The not: I felt “lost in translation” during two performances at Prefix and Audible Treats’ showcase: Poirer, the dancehall producer who I saw in Montreal, and who is obviously great at what he does, but I still feel like I’m missing some kind of dancehall education to completely grasp. I maybe got closer here than in Montreal, though. The Bay Area’s Roach Gigz too, I felt sorta lost on: He’s a white-trashy west coast rapper that is like Yelawolf if he fed on a diet of west coast masters instead of the dirty south. I feel like I need to spend some time with his mixtapes, Roachy Balboa, to understand what I saw.
When I woke up yesterday, I was impossibly excited for the idea of the Spin party: Good music with allegedly good food. Both were wrong—I’ve eaten better barbecue at family gatherings in Stratford, Wisconsin than I had at Stubb’s yesterday—and the music wasn’t that great either. I saw Smith Westerns twice yesterday (once at the Spin thing, and once at Fader Fort) and both times they seemed slightly less than enthused to be there, like their performances here are just things to get through. “Weekend” still kills, though.
Orchestral Manoeuvres in the Dark are one of those bands that I know people love, but I usually just peg as ’80s cheese. I was mostly right, as their sleepy set was heavy on synths and their cornball ballads about touching each other (or something). When the fact that Moby, that most exciting performer, played bass during your set is the best thing about it, you’re in trouble.
As one of the British music press’ favorite new playthings, Vaccines had a lot to live up to, and they mostly didn’t. I guess it’s cool that the Libertines sound can have about 400,000 different iterations, and there haven’t been many bands doing this poppy of a version of that sound either. But still; I didn’t hear anything but another British band doing post-pop-punk reasonably okay with a few singles that could be in an iPod commercial. Worth the hype? I’m not even sure they were worth the post-OFF! set time.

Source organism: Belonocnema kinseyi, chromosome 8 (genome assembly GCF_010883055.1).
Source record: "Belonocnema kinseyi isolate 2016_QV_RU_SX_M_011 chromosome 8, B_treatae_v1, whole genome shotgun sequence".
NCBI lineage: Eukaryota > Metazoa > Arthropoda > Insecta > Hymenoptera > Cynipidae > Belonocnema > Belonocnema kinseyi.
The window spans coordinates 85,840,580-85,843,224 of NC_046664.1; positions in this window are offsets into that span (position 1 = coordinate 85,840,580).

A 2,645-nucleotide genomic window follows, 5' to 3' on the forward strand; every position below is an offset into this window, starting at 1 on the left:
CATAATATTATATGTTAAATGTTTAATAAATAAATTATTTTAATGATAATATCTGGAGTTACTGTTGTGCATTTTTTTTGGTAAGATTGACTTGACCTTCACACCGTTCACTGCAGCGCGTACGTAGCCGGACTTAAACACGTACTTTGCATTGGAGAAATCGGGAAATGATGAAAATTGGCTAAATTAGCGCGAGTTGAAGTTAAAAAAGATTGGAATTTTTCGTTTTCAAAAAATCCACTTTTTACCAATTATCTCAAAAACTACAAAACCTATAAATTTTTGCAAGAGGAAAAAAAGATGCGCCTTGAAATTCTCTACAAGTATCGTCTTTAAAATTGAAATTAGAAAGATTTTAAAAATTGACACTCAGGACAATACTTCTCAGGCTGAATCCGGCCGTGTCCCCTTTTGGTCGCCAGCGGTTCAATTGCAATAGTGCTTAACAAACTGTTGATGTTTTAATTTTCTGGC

You know what was actually worse than anything I saw yesterday? DJ sets from both Skrillex and Designer Drugs, two euro-trash making DJs that Spin had playing between sets. They were the worst.
In what might be the biggest disappointment for me so far at SXSW, the Kills’ set at Stubbs was a mess: They were plagued by sound problems the whole time, complained openly about playing during the day (“Come see us at night in a club sometime,” Jamie Hince said at one point) and chose a set list that was heavy on every slow song in their oeuvre, ignoring the stomping shit kickers of their first album. It was the first time I’ve ever seen them, and sort of lost any motivation to try again.
The best: WOLF GANG WOLF GANG WOLF GANG WOLF GANG WOLF GANG WOLF GANG WOLF GANG WOLF GANG WOLF GANG WOLF GANG WOLF GANG
Today, I’m faced with the very real possibility that nothing I will see at SXSW—or in my life, perhaps—will be as much of a spectacle as Odd Future’s performance at the Fader Fort by Fiat yesterday. The posse was in full force: Tyler, Hodgy Beats, Domo Genesis, Left Brain and Syd could have come out and mugged at the crowd and people would have lost their shit. But they did every fantastic song from their mixtapes so far: “Fuck the Police,” “Sandwitches,” “French,” “Yonkers,” and songs from MellowHype and Domo Genesis. They played “Earl” on the P.A. as exit music, and people exploded. It’s the only performance I’ve seen where people were crowd surfing, shouting the lyrics back at the performer, and holding signs with Odd Future’s “Fuck Steve Harvey” slogan on them. There was a water bottle fight between the crowd and the group. I saw TV on the Radio’s drummer there, and he looked like he got his face blown off. Hodgy and Tyler dove hard into the crowd. There was talk of asthma attacks. Tyler threatened to break cameras of anyone not paying attention. I saw some lookie-loos fleeing like they were about to be hit by a wave. It was the best.